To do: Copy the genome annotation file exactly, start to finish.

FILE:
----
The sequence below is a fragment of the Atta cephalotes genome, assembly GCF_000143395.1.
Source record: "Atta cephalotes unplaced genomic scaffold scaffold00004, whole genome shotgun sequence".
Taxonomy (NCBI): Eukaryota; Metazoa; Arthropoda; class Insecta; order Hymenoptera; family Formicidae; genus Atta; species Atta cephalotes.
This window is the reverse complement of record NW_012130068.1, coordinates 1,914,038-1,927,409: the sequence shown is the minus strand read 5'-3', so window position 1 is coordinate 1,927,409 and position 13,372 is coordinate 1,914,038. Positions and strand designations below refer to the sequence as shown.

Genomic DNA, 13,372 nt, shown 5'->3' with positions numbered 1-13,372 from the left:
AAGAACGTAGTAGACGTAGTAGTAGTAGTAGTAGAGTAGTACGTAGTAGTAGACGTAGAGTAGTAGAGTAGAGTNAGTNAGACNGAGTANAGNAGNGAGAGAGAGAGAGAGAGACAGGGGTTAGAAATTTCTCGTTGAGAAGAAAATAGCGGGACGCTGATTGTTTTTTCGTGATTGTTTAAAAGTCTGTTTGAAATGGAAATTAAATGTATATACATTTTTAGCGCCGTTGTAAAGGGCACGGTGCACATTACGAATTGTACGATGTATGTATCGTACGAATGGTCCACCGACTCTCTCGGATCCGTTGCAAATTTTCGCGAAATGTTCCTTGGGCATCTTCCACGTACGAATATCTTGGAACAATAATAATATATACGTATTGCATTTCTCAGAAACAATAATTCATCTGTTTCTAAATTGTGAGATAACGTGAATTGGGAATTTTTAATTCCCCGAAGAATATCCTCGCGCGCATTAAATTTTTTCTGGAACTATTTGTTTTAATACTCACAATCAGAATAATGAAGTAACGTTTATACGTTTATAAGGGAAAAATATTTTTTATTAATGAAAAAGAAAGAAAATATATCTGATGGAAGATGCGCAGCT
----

The sequence below is a fragment of the Atta cephalotes genome, assembly GCF_000143395.1.
Source record: "Atta cephalotes unplaced genomic scaffold scaffold00004, whole genome shotgun sequence".
Taxonomy (NCBI): Eukaryota; Metazoa; Arthropoda; class Insecta; order Hymenoptera; family Formicidae; genus Atta; species Atta cephalotes.
This window is the reverse complement of record NW_012130068.1, coordinates 1,914,038-1,927,409: the sequence shown is the minus strand read 5'-3', so window position 1 is coordinate 1,927,409 and position 13,372 is coordinate 1,914,038. Positions and strand designations below refer to the sequence as shown.

Genomic DNA, 13,372 nt, shown 5'->3' with positions numbered 1-13,372 from the left:
AAGAACGTAGTAGACGTAGTAGTAGTAGTAGTAGAGTAGTACGTAGTAGTAGACGTAGAGTAGTAGAGTAGAGTNAGTNAGACNGAGTANAGNAGNGAGAGAGAGAGAGAGAGACAGGGGTTAGAAATTTCTCGTTGAGAAGAAAATAGCGGGACGCTGATTGTTTTTTCGTGATTGTTTAAAAGTCTGTTTGAAATGGAAATTAAATGTATATACATTTTTAGCGCCGTTGTAAAGGGCACGGTGCACATTACGAATTGTACGATGTATGTATCGTACGAATGGTCCACCGACTCTCTCGGATCCGTTGCAAATTTTCGCGAAATGTTCCTTGGGCATCTTCCACGTACGAATATCTTGGAACAATAATAATATATACGTATTGCATTTCTCAGAAACAATAATTCATCTGTTTCTAAATTGTGAGATAACGTGAATTGGGAATTTTTAATTCCCCGAAGAATATCCTCGCGCGCATTAAATTTTTTCTGGAACTATTTGTTTTAATACTCACAATCAGAATAATGAAGTAACGTTTATACGTTTATAAGGGAAAAATATTTTTTATTAATGAAAAAGAAAGAAAATATATCTGATGGAAGATGCGCAGCT